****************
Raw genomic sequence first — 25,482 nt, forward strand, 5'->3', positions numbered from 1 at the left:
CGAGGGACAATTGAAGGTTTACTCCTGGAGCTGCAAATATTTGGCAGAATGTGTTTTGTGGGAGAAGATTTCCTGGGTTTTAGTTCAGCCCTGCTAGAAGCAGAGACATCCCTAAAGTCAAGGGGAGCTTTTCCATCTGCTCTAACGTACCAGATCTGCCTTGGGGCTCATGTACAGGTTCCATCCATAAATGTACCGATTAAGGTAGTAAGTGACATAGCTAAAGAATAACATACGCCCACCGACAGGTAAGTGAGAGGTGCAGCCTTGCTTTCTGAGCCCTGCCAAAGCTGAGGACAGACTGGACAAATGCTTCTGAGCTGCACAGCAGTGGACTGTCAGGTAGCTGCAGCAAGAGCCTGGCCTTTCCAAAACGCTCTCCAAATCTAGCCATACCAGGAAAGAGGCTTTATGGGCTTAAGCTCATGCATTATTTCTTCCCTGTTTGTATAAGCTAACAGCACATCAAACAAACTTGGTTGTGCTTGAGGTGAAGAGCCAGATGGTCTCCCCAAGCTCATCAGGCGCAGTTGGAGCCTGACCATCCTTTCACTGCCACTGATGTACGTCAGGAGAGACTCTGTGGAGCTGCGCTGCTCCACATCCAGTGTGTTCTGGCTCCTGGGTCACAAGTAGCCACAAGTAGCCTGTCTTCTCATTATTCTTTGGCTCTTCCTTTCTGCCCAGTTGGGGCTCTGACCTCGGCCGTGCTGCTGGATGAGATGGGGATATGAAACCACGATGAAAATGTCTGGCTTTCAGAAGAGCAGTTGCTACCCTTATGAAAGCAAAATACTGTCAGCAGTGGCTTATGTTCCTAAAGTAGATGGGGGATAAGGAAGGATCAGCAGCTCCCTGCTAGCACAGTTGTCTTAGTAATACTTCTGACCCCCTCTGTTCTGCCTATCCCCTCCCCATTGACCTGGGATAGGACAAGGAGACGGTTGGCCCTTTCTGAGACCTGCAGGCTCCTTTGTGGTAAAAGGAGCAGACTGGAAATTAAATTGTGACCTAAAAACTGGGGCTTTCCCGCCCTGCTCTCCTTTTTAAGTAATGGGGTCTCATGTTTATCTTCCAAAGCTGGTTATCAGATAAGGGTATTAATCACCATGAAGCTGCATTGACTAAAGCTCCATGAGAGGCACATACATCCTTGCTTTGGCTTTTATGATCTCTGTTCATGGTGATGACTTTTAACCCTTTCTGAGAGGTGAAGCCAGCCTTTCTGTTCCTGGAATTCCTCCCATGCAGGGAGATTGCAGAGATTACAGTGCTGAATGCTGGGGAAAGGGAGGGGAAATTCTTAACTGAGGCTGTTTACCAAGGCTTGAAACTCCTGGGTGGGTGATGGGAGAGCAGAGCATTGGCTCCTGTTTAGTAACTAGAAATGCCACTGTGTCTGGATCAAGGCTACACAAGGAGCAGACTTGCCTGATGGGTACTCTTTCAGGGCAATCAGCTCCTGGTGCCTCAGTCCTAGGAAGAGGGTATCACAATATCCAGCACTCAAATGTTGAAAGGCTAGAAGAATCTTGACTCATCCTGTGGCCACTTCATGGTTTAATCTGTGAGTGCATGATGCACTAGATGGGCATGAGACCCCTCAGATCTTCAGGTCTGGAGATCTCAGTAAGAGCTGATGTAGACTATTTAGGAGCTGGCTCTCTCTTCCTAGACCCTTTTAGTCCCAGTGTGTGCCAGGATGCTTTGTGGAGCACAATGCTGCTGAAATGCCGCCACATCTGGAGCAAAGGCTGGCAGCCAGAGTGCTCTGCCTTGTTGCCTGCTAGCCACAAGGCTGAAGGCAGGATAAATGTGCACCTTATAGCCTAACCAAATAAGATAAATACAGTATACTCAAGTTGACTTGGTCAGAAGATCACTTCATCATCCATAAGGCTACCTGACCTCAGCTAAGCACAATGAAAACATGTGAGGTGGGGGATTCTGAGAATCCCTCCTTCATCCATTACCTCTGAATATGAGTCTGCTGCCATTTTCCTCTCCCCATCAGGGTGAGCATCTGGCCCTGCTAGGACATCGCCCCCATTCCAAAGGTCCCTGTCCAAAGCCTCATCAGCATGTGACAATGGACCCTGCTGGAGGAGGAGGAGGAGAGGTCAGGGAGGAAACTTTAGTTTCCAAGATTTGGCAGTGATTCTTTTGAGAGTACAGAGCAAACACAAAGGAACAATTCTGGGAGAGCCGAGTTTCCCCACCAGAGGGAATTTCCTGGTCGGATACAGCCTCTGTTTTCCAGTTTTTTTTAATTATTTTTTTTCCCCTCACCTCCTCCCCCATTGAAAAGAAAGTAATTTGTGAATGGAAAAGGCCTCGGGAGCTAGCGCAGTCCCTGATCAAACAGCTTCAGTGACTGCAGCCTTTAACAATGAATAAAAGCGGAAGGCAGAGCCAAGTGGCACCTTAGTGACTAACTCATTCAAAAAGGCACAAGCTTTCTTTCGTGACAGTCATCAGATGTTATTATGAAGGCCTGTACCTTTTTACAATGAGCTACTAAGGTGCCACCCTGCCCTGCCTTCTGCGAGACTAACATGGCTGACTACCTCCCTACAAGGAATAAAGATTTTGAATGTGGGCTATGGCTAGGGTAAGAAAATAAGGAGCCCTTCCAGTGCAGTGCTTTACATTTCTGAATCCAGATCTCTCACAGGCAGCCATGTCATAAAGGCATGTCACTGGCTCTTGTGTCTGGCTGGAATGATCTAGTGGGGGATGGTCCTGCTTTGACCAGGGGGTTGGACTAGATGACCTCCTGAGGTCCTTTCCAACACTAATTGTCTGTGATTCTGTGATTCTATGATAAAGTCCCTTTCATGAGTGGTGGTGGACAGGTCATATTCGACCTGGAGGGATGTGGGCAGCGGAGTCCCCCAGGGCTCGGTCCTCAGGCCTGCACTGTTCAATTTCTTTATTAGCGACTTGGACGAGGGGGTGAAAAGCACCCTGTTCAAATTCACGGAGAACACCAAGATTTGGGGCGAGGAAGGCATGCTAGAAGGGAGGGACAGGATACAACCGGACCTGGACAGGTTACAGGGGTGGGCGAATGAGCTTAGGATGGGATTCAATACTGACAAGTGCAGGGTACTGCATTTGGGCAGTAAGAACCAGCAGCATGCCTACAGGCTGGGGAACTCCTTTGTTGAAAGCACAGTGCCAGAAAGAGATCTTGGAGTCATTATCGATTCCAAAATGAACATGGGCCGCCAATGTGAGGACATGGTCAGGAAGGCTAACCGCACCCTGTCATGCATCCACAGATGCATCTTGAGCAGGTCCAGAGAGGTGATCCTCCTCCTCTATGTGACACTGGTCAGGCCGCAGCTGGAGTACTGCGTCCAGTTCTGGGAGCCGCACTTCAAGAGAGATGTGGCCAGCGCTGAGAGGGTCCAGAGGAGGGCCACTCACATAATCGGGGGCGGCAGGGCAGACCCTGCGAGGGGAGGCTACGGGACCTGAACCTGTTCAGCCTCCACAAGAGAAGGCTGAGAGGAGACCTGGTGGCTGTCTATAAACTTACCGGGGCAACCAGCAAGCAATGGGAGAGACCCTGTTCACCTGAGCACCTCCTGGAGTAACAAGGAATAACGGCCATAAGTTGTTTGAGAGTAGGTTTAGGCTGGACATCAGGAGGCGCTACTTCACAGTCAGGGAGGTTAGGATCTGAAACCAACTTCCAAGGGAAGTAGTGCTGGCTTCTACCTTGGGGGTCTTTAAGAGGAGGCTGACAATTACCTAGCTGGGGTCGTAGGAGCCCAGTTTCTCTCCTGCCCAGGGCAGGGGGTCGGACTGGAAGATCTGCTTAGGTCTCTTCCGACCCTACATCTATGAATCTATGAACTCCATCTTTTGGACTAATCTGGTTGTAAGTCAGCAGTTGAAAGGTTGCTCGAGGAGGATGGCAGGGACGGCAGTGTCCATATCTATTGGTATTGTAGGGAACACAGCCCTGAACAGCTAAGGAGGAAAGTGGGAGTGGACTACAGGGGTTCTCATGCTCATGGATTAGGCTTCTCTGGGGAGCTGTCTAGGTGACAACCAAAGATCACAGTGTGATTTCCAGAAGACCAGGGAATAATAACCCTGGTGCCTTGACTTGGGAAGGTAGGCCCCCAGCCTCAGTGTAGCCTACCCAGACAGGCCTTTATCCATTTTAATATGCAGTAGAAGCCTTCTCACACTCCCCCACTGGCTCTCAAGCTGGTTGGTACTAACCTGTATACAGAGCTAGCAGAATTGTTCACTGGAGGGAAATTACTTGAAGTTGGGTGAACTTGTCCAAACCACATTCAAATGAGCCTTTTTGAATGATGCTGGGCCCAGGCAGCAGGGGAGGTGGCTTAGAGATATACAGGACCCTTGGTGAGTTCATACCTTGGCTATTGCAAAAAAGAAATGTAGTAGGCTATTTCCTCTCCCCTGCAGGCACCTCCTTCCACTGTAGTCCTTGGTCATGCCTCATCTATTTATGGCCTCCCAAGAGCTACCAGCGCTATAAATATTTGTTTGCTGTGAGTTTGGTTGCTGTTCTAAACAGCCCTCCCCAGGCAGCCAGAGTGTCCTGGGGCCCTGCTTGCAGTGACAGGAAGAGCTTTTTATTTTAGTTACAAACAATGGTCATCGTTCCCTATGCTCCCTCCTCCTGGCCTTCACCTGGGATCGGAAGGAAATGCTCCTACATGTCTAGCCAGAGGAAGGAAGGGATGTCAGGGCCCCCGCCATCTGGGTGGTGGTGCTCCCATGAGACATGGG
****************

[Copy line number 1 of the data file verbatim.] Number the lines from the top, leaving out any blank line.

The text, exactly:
Raw genomic sequence first — 25,482 nt, forward strand, 5'->3', positions numbered from 1 at the left: